Tuesday, December 18, 2018

Epoxy is fun but difficult to photograph

 (Above:  Detail of Freiheit III.  Click on any image to enlarge.)

Over the weekend Steve and I poured epoxy on several new works.  The first pour was done on Saturday. The second on Sunday. 

(Above:  Me in my tyvek suit with the propane torch in my hands ... with Freiheit III through VI on the garage's work table.  Second epoxy pour.)

One of the pieces was Freiheit III.  I shared in-progress images of this piece HERE

 (Above:  Freiheit III leaning against one of the door units.)

The challenge was to see just how large I might be able to go with this approach.  The final measurement is 45" x 46 1/2" but it will officially be larger when it is put into a "floater frame".  At this size, taking a picture is very difficult.  No matter where I put it, there's a significant reflection.

I like the reflection. It is unique. The artist grade epoxy also includes UV light filtering which will prevent the colors from fading.  A piece of glass this large is ultra expensive and prone to breakage ... but still, it is hard to photograph well.  Some reflection is needed in a picture in order to show that there is epoxy but I'm not sure how much is a "good thing". Certainly, the reflection of the black-and-white linoleum tiles is not a "good thing"!

(Above:  Freiheit III on the dry mount and Freiheit VI on the floor leaning against the shelf.)

Generally, the reflection is lessened at an angle but not always!  When sitting on top of my dry mount press, the electrical outlet and two pictures on the wall are definitely clear in this photo!

(Above:  Detail of Freiheit III.)

Yet, the reflections do show that the surface is epoxy ... shiny and ultra clear!

(Above:  Freiheit IV on the window sill.)

With smaller pieces, I can almost control the photographs.  Here's Freiheit IV sitting on the window sill on my front porch.  Reflected in the window is the view across the street.  Reflected on the artwork is my silhouette as I stood behind the camera on its tripod.

To eliminate some of the reflections, I snapped the photo with a ten second delay. During those ten seconds, I held up black foam-centered boards.  One of the black foam-centered boards has a hole cut into its center ... for the camera's lens to peek through.  As a result, the reflections are minimized.  The window is amazingly reflecting the view across the street (porch columns), the interior room (frame above a fireplace), and my hand holding up one of the sheets of black foam-centered board.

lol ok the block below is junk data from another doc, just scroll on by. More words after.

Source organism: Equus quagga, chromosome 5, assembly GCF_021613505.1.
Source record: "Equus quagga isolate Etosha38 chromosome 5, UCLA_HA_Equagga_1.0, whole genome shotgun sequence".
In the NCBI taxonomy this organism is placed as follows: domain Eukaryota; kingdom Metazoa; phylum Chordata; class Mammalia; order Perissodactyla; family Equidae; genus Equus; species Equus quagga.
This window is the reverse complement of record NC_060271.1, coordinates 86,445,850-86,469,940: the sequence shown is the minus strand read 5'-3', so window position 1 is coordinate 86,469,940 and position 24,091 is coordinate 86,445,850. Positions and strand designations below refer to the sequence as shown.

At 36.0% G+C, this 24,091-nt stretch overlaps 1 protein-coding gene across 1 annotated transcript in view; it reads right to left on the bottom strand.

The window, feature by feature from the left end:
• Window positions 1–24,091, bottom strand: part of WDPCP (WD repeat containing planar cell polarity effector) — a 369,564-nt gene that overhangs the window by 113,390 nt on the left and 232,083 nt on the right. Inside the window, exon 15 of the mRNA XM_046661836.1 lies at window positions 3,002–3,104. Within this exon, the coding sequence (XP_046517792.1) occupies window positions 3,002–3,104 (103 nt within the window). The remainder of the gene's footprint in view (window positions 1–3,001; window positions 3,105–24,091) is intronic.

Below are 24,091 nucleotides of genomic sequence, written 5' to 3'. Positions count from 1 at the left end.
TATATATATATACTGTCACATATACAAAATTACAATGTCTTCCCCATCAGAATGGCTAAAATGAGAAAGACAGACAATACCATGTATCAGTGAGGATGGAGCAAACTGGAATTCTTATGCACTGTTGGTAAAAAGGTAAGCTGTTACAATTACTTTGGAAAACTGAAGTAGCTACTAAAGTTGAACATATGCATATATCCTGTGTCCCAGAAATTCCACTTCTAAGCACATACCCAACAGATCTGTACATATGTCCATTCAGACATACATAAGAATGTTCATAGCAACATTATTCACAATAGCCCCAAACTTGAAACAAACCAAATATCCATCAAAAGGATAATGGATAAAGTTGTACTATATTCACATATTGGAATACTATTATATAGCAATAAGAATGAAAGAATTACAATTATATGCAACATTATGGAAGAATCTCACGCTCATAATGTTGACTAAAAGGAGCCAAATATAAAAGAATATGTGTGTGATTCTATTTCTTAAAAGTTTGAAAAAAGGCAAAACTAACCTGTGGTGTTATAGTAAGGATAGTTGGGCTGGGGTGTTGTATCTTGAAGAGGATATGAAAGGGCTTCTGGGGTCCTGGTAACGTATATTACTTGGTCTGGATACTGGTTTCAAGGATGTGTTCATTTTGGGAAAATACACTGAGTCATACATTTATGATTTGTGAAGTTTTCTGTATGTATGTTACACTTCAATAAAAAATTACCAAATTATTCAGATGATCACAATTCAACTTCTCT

(Above:  Freiheit IV.  Unframed: 24" x 10 1/4". Dimension in its floater frame: 26 3/4" x 13".)

Once cropped, the picture looks pretty good but there's likely not enough reflection to show the epoxy coating.  I will likely have to work on getting better images!

 (Above:  Freiheit IV hanging beside one of my Large In Box Series pieces.)

I slightly limited the palette for Freiheit IV to better coordinate with the burgundy/brown floater frame that I already had.  Above is a photo of it hanging beside one of my Large In Box pieces.)

 (Above:  Freiheit V.  Unframed: 23 1/2" x 19". In a large, black floater frame: 28 3/4" x 24 1/4".)

Freiheit V was also created to measurements for an existing floater frame.  Later this week, Freiheit III and VI will be put into smaller, black floater frames. 

 (Above:  Skyscrapers I and II.  The taller one is 26"; the shorter is 19".)

I am also experimenting with a new idea ... long, skinny pieces called Skyscrapers!  With luck, I should have at least a dozen-and-a-half of them in various lengths.  These combine the architectural concept behind my In Box Series (an aerial view to a uniquely individual urban setting) and the approach to Celestial Orbs, an installation I created a year ago.  Like my In Box Series pieces, I've melted holes through the layers of polyester stretch velvet.  Like the Celestial Orbs, I mounted the sealed/stiffened fabric on extremely shiny gold, 2-ply paper boards and mounted them on wood which allows them to hang approximately an inch off the wall.

I will continue experimenting.  I think they will look more attractive if I avoid using darker fabrics.  Perhaps I should cut slightly larger pieces in a single row.  Maybe I should limit the numbers of layers and/or use more metallic foiling.  There's lots of possibilities and I intend to try all of them!
(Above:  Detail of one of the Skyscrapers.)

Because the surface isn't exactly level but covered in epoxy, photographing these pieces isn't much easier than the larger ones!  I guess I just have to keep working and trying new approaches!


Sue Reno said...

Photography challenges aside, this is a really exciting way to showcase your work. Thanks for sharing your process.

khowardquilts said...

Maybe before and after photos are good to show so the quilt shows really well. Or you need to combine parts of two taken with different settings. My brother photographs waterfalls and he takes more than one photo. He combines them so that he has a good exposure of the rocks and surrounding area and the effect of the water. Both cannot be captured with the same settings.

khowardquilts said...

I had never seen this done with quilts before. I shared with a quilt group I am in.

Jeanette, Mistress of Longears said...

You might like the free Google app for photographing things with reflections. It's called PhotoScan and is available in the app store. You use your phone to photograph the whole piece, then follow the arrow to take additional photos of each corner, and the app "averages" out your shots to get one image without reflections or glare and to square up the image. I use it often for oil paintings and it works like a charm.